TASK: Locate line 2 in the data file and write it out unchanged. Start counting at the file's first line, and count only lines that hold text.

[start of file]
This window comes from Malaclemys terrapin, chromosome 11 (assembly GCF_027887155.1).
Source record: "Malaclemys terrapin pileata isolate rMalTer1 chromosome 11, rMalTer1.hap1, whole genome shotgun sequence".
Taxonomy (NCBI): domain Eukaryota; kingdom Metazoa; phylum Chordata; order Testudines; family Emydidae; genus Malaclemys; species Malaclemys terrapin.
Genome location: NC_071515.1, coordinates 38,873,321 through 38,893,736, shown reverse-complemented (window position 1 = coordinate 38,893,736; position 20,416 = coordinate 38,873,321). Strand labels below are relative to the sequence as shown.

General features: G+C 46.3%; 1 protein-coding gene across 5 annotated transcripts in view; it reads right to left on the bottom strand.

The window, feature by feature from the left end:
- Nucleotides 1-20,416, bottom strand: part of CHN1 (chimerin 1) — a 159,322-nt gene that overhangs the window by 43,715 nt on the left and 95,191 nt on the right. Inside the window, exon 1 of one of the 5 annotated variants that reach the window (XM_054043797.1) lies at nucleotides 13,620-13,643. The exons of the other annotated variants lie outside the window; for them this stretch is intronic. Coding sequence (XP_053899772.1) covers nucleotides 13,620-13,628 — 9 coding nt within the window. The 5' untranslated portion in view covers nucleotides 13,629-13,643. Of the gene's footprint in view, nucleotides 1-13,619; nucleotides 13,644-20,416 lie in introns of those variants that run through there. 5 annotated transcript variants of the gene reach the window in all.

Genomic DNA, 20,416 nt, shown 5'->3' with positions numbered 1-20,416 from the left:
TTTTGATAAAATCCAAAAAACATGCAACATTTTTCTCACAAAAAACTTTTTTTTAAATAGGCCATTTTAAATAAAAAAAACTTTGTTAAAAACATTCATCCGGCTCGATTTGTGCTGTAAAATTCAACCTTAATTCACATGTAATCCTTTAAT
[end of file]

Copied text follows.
Source record: "Malaclemys terrapin pileata isolate rMalTer1 chromosome 11, rMalTer1.hap1, whole genome shotgun sequence".